New Therapy for Enlarged Prostate May Bypass Unpleasant Side Effects
Procedure apparently avoids risk of impotence, incontinence, associated with surgery, but more study needed
By Amanda Gardner
TUESDAY, March 29 (HealthDay News) -- A minimally invasive treatment for enlarged prostate that limits blood supply to the prostate seems to be just as effective as surgery but without the risk of debilitating side effects, such as impotence and urinary incontinence.
The treatment -- called prostatic artery embolization, or PAE -- is ready to be used in certain patients, namely those with a prostate larger than 60 cubic centimeters, "with severe lower urinary tract symptoms and a weakened urinary stream," said Dr. Joao Martins Pisco, lead author of a study slated to be presented March 29 at the annual meeting of the Society of Interventional Radiology in Chicago.
But other experts aren't so sure.
Drugs are used to treat most patients with an enlarged prostate, with only about 10 percent qualifying for surgery to remove the entire gland, said Dr. Elizabeth Kavaler, a urologist at Lenox Hill Hospital in New York City.
"Because medication is so effective, most of the patients that we treat surgically are in pretty bad shape," she added. And while this study showed some symptomatic improvement, it didn't have enough objective data to show that the new technique would surpass surgery, she said.
Benign prostate hyperplasia, also known as enlarged prostate, is a non-cancerous condition familiar to millions of aging males. The condition occurs when the prostate gland slowly enlarges and presses on the urethra, constricting the flow of urine.
Enlarged prostate is characterized by a host of unpleasant symptoms, including weak or slow urine flow, an urgent need to urinate frequently, incomplete bladder emptying and having to get up repeatedly at night to urinate.
The surgery for enlarged prostate -- transurethral resection of the prostate, or TURP -- is used for men whose prostates are smaller than 60 to 80 cubic centimeters. The procedure is performed under general anesthesia and involves a hospital stay.
Meanwhile, there is no size limitation for PAE, which requires only local anesthesia and also lowers the risk of other side effects, such as blood loss and retrograde ejaculation, which occurs when semen leaks into the bladder, researchers said. PAE can be an outpatient procedure as well.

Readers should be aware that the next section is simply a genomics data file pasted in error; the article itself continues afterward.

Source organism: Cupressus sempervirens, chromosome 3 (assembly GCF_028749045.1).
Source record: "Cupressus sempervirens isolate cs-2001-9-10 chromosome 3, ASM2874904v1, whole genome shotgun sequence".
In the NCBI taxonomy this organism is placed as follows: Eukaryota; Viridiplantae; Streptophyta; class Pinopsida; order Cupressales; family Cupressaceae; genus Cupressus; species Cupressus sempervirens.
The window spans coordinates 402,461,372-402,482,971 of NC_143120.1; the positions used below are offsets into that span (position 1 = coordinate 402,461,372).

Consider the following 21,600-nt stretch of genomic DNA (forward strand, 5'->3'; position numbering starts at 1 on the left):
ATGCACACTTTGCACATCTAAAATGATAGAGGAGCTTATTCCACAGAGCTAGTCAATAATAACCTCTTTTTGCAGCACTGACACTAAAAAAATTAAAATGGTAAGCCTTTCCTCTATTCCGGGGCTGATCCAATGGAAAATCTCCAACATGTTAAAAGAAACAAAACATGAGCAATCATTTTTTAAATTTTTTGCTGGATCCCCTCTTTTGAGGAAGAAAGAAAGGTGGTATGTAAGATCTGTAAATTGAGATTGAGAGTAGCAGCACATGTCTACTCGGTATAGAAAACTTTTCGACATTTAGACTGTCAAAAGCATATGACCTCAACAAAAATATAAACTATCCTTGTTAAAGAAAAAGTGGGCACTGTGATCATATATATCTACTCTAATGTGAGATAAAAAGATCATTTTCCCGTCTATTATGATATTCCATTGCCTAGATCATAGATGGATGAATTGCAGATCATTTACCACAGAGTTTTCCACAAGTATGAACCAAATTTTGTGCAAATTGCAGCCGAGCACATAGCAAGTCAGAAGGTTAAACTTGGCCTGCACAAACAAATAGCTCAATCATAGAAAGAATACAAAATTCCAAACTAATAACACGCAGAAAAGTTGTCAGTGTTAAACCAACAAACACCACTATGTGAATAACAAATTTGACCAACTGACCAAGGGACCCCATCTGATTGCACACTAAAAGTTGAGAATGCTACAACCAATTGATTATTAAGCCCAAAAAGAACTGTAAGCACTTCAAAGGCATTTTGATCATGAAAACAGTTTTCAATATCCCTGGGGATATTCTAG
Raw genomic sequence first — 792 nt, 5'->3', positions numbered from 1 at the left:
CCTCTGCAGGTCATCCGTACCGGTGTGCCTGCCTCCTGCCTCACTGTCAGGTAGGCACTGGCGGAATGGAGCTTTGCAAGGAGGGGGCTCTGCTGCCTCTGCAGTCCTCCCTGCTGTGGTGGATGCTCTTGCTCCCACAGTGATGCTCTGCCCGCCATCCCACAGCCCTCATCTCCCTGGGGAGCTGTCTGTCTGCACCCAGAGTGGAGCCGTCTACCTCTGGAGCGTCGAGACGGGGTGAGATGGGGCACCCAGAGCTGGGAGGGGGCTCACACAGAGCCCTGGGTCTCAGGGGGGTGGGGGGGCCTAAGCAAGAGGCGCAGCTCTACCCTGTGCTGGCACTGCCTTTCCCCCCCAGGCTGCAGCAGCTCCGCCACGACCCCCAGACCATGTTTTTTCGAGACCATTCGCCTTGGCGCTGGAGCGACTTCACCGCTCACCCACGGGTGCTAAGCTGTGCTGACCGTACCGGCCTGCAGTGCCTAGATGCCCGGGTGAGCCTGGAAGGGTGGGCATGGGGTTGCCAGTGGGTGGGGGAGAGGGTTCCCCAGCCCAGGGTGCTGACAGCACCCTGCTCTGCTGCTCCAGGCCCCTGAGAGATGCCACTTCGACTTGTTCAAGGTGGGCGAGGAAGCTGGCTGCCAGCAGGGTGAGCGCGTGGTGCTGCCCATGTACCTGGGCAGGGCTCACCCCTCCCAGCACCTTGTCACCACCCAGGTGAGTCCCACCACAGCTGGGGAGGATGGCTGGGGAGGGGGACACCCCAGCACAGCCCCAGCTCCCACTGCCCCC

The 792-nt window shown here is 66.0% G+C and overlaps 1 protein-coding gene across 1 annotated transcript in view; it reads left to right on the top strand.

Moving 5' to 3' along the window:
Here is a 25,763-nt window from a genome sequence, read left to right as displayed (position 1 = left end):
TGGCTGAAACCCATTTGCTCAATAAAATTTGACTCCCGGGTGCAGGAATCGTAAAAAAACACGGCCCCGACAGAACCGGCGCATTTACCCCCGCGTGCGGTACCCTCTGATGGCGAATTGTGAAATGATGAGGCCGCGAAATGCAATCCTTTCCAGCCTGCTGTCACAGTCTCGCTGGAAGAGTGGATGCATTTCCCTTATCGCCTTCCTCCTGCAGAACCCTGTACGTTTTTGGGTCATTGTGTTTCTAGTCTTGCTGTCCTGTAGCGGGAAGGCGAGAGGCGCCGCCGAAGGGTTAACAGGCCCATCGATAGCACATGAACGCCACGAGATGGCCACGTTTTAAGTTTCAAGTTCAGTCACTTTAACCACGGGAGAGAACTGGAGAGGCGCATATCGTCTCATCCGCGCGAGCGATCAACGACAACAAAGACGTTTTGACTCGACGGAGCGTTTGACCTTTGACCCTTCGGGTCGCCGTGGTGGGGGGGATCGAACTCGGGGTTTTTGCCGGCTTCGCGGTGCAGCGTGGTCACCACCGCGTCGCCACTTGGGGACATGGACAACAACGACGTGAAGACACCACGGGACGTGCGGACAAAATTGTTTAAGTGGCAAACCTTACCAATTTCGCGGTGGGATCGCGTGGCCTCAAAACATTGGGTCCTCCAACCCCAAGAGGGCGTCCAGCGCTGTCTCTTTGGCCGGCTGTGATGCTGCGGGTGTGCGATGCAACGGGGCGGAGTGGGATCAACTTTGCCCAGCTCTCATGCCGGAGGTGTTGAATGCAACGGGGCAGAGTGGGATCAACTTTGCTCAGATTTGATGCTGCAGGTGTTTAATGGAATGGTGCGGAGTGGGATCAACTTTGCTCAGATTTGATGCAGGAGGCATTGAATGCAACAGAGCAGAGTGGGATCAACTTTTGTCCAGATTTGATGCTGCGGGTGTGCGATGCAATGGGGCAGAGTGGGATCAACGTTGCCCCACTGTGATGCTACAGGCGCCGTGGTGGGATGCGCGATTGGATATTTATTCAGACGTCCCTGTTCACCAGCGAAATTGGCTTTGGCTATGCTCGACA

For the procedure, a catheter is inserted into the femoral artery in the groin. The catheter delivers tiny "grains" to the arteries that lead to the prostate, which block blood flow and lead to shriveling of the gland.
In this study, PAE helped most of the 67 patients who underwent the procedure, according to the researchers, who noted that 66 men who had not responded to medications experienced improvements in symptoms as well as a reduction in prostate volume. After nine months, none had experienced sexual dysfunction and 25 percent still reported improvements.
However, the authors did not see as great an improvement in "urodynamic" results, such as improved flow rate of the urine, which would indicate how well the bladder and urethra are performing; in this area, the patients did not improve as much as those who underwent TURP surgery, they noted.
Another drawback is that few doctors are trained in PAE so far, said Pisco, chair of radiology at Hospital Pulido Valente and professor in the Faculty of Medical Sciences at New University of Lisbon in Portugal.
Other minimally invasive treatments for enlarged prostate that are currently available are less effective and have a greater risk of a need for reoperation, according to background materials that accompanied the study.
Dr. Franklin Lowe, associate director of urology at St. Luke's-Roosevelt Hospital in New York City, said PAE was "unlikely" to be used much to treat enlarged prostate.
Current surgical procedures typically require no more than one night in the hospital and complications such as incontinence and impotence are uncommon, he said.
"PAE is potentially fraught with complications," Lowe said, adding that the study follow-up of less than one year was short for a disease that lasts decades.
Since the study is being presented at a medical meeting and has not yet been published in a peer-reviewed journal, the findings should be considered preliminary.
The U.S. National Institutes of Health has more on enlarged prostate.SOURCES: Joao Martins Pisco, M.D., professor and chair of radiology, Hospital Pulido Valente and professor, Faculty of Medical Sciences, New University of Lisbon, Portugal; Elizabeth Kavaler, M.D., urologist, Lenox Hill Hospital, New York City; Franklin Lowe, M.D., associate director, urology, St. Luke's-Roosevelt Hospital in New York City; Society of Interventional Radiology, study abstract and news release, March 29, 2011 Related Articles
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